What ethnic background did Jesus come from?

Jesus was not a white man

I grew up in Australia in a Christian home. There was a picture of Jesus on the wall in my bedroom, I still have it. It's maudlin and pretty cheesy, just like it was common in the 1970s. But as a little girl I loved it. In this picture Jesus looks kind and gentle, he looks down at me lovingly. He is also blond, blue-eyed, and very fair-skinned.

The problem with this is that Jesus wasn't white. Even so, anyone who has ever walked into a western church or visited an art gallery will likely have this picture of them. While there is no real description of Jesus' appearance in the Bible, there can be no doubt that the historical Jesus - the man the Roman state executed in the first century AD - was a dark-skinned Jew from the Middle East .

From a scientific point of view, this is undisputed. But many millions of Christians gathering for Easter this week seem to be ignoring this fact.

On Good Friday, Christians go to churches to pray to Jesus and to remember his death on the cross. In most of these churches, Jesus is portrayed as a man who looks like a European or Anglo-Australian - a white man with whom other Europeans and Anglo-Australians can easily identify.

What happens when the role models are always only white

Who played Jesus in Mel Gibson's The Passion of the Christ? Jim Caviezel, an American actor whose mother is from Ireland. We can also see the European influence in the depiction of a white-skinned Jesus in some of the most famous works of art of the crucifixion of Jesus - by Peter Paul Rubens, Matthias Grünewald, Giotto di Bondone. Does it matter what skin color Jesus is depicted with? Naturally! Because we know that role models influence our society and the people in it.

Kenyan actress Lupita Nyong'o rose to fame when she won the Academy Award for Best Supporting Actress in 2013 for her role in 12 Years a Slave. Since then, Nyong'o has repeatedly spoken in interviews about her feeling of inferiority as a young woman, because all ideals of beauty around her were fair-skinned women. It wasn't until she saw the fashion world court the Sudanese model Alek Wek that she realized that black can also be beautiful.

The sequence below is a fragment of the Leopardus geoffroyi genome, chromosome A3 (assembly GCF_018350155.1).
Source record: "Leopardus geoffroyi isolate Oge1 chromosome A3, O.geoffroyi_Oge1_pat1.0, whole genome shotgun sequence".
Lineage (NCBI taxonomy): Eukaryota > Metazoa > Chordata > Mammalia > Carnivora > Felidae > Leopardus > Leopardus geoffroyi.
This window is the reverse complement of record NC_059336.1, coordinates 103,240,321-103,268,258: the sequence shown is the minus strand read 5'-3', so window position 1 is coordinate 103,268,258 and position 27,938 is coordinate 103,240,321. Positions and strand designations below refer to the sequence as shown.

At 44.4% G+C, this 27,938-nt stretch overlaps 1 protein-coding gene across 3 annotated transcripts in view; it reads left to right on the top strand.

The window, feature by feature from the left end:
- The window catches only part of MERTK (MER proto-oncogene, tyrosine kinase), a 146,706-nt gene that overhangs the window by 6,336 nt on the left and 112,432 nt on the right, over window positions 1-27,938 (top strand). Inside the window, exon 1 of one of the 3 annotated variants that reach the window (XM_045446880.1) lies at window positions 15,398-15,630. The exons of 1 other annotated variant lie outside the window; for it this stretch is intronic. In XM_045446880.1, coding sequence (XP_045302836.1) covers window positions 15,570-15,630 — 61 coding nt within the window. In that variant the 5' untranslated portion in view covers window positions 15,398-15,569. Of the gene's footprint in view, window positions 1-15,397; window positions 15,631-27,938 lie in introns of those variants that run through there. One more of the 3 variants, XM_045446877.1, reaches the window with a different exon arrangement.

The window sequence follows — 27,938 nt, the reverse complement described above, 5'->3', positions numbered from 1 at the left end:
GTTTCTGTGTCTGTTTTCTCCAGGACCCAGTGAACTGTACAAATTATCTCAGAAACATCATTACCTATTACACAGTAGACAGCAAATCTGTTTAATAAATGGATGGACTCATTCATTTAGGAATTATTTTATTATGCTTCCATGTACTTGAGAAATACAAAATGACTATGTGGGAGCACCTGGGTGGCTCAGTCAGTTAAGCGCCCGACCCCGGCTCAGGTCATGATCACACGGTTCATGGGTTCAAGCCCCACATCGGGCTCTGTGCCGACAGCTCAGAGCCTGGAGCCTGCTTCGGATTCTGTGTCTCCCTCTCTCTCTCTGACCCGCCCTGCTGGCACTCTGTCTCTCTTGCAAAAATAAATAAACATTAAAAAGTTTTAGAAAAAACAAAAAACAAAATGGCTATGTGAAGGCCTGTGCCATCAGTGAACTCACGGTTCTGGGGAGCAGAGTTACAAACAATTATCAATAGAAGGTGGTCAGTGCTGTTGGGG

But if we realize that it is important to portray ethnic and physical diversity in the media - why do we continue to let the images of a pale Jesus dominate in churches and art?

The problem with the image of God

There are many churches and cultures that portray Jesus as a brown or black man. Orthodox Christians usually have a very different visual language than European art. When you enter a church in Africa, you are likely to spot a black Jesus on the wall.

However, we rarely see such representations in the Protestant and Catholic churches of the West. And that's our bad luck. Because so the mainstream of the Christian community can pretend that its devotion to Jesus and compassionate respect for people who look different have nothing to do with one another.

I would even say that we draw a line in our heads: You can have deep affection for Jesus at the same time, but have little compassion for people from the Middle East. The idea of ​​Jesus as a white man also has an impact on the theological claim that man was created in the image of God. If God is always depicted as white, then the standard human is white, and such thinking underpins racism.

According to the Luther Bible, Genesis 1:27 says: “And God created man in his image, in the image of God he created him; and created them a man and a woman. ”What this is all about, the Bible Project explains in this five-minute video:


In the past, Jesus washed white helped make Christians among the worst advocates of anti-Semitism. Today I see a similar effect in my native Australia in the fact that Australians of British descent still think they are better than the native Aborigines.

Easter as an opportunity for a change of mind

This Easter I wonder what our church and society would be like if we just remembered that Jesus was brown. If we were to face the reality that the body hanging on the cross was a brown body: a broken, tortured and publicly executed person by a repressive regime.

How could it change our attitude when we could see that what happened to the historical Jesus, his unjust imprisonment, abuse and execution, has something in common with the experience of indigenous people or asylum seekers - and little in common with the lives of those in power have in the church and should represent Christ?

Perhaps this is the most radical idea of ​​them all: what would change if we were reminded more often that the man whom Christians celebrate as God in the flesh and savior of the whole world was not a white but a Jew from the Middle East?

Robyn J. Whitaker is a New Testament Lecturer at the University of Divinity, Melbourne. She is a Bible scholar and historian with a particular interest in the contemporary use (and abuse) of the Bible in debates about sexuality, gender, and ethics.

This article was published in English by The Conversation. You can read the original article here. Translation and production: Vera Fröhlich; Editor: Theresa Bäuerlein; Photo editor: Martin Gommel.